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Physician Views: How have recent data, study design events shaped doctors’ thinking on lead NASH agents

Scope

Biotech is a notoriously volatile sector, and pure-play nonalcoholic steatohepatitis (NASH) drug developers have for the past couple years occupied one of the more volatile neighbourhoods within it thanks to growing appreciation for the how big the multi-billion dollar market could be and, in turn, more interest from investors attempting to predict how the race to the regulatory finish line – and the subsequent battle for scripts – will play out.

Genfit and Intercept, which along with Gilead are two of the three most advanced companies in the space, recently made important announcements regarding their respective NASH development programmes.

The more binary of the two events was a Phase II readout from Genfit, which put on a brave face while reporting in late March that its GFT505 missed the study’s primary endpoint by failing to achieve a significant impact on fibrosis after one year. The company said the inclusion of less severe NASH patients confounded the results, thus masking the true effect of the compound, and that it would plough ahead into Phase III testing based on the findings. (See ViewPoints: Genfit ploughs on with GFT505, but Phase II data far from GOLDEN.)

With Gilead still in the midst of Phase II testing, Genfit’s stumble left Intercept as the undisputed leader in the race to market based on the success of its obeticholic acid (OCA), which was the first programme to draw the attention of generalist investors when in January 2014 it produced unexpectedly strong results in the Phase II FLINT study. The company’s shares tripled on the day of the announcement.

In the months since, Intercept has gone on to provide a number of updates on the study, some good (eg, achieving a significant impact on fibrosis) and others not so good (eg, concern about its cardiovascular safety profile based on elevations of cholesterol levels), many of which have resulted in massive swings in the company’s market cap.

The most recent update came last month when Intercept announced it had received approval from the FDA and EMA on the design of the Phase III REGENERATE trial that will get underway next quarter and is intended to support registration of OCA inside and outside the US. Analysts seemed to like the study but investors appeared to be taken off guard, both by its size (2500 patients) and the robustness of the co-primary endpoints, which included liver fibrosis improvement with no worsening of NASH and NASH resolution with no worsening of liver fibrosis. Indeed, Intercept shares have slumped more than 20 percent since the detailed plans were disclosed. (See Spotlight On: Full steam ahead – regulators onside as late-stage studies for key pipeline drugs are approved, but Intercept investors not convinced.)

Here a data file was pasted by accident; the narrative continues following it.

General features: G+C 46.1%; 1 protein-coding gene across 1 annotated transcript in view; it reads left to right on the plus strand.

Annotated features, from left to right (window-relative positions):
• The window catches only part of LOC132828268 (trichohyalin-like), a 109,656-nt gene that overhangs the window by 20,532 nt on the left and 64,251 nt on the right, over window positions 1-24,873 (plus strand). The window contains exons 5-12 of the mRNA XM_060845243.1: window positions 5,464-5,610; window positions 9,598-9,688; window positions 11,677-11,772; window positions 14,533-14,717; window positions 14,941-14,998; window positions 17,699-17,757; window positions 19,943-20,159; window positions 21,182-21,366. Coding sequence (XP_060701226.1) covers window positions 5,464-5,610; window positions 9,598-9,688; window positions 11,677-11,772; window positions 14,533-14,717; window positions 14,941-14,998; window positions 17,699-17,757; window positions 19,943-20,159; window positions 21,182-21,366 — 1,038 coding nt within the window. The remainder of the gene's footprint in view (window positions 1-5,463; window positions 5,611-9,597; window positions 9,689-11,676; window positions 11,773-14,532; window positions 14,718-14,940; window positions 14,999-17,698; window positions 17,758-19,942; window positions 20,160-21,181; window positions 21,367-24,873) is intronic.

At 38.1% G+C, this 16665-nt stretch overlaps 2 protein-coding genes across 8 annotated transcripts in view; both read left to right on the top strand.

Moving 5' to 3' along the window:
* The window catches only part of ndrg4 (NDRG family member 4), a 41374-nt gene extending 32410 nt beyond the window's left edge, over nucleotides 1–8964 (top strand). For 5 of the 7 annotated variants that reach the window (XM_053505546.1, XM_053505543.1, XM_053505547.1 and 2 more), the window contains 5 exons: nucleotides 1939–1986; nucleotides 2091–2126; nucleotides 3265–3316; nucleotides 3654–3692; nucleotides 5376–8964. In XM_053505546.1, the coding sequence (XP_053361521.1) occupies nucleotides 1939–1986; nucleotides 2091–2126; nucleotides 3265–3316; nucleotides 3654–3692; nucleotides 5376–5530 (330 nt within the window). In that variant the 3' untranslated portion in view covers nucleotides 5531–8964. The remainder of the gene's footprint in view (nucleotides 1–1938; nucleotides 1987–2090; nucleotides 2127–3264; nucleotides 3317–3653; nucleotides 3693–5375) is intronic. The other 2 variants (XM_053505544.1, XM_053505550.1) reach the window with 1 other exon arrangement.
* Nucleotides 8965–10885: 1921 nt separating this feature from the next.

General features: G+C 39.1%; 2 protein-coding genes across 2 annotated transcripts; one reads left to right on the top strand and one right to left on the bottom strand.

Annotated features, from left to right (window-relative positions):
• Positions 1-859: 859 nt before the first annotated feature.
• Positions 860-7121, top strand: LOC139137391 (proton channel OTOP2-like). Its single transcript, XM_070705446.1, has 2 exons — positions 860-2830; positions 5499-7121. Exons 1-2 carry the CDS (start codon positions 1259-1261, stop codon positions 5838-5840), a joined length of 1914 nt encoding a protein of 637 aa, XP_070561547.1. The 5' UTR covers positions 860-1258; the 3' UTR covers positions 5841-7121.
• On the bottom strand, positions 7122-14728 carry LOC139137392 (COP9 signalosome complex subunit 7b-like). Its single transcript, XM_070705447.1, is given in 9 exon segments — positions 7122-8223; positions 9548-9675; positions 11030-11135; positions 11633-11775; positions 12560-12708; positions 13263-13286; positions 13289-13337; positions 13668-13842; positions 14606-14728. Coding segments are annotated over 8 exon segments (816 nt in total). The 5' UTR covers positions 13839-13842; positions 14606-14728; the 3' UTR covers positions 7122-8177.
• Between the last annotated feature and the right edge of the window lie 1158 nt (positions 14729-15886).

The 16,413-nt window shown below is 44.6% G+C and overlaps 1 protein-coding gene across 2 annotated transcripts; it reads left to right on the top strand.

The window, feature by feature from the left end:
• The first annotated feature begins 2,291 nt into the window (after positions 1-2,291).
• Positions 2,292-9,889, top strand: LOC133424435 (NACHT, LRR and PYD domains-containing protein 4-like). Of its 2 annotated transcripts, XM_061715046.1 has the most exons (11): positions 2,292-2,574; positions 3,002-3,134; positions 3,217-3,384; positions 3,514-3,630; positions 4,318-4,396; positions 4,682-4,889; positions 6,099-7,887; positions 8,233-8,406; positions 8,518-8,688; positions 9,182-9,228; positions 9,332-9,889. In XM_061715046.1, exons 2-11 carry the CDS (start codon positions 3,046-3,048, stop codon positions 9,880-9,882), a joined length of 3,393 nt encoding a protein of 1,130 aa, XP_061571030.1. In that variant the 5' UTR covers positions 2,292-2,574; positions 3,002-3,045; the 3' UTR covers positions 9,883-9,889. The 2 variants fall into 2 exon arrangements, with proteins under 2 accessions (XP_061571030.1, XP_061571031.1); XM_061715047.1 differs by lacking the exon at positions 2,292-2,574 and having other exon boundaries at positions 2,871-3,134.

Reasons to Purchase

How damaging was GFT505’s Phase II readout? Are doctors concerned about OCA’s efficacy or safety profile? To gain better understanding about how the recent announcements from Intercept and Genfit are into physician’s evolving views on the various NASH agents, FirstWord PLUS is polling US- and/or EU5-based gastroenterologists and asking them…

  • How confident are you that OCA will meet its co-primary endpoints?
  • Intercept has suggested a cardiovascular outcomes trial (CVOT) will not be required prior to approval. Assuming efficacy endpoints are reached (and cholesterol increases are on par with Phase II data) how concerned will you be about the safety profile of OCA in the absence of CVOT data?
  • How concerned would you be about using concomitant statin therapy to manage OCA’s impact on LDL cholesterol?
  • OCA could be launched to treat primary biliary cirrhosis as soon as early 2016. Assuming this happens and no untoward surprises are observed in other studies, how often might you consider prescribing the product to NASH patients (in the intervening years prior to when OCA is potentially approved for NASH in the 2019 timeframe)?
  • Genfit’s GFT505 recently failed to hit its primary endpoint in a Phase IIb study, which was blamed on the inclusion of less severe NASH patients. Based on your experience with less severe NASH patients, would you agree that this could logically have confounded an otherwise good result?


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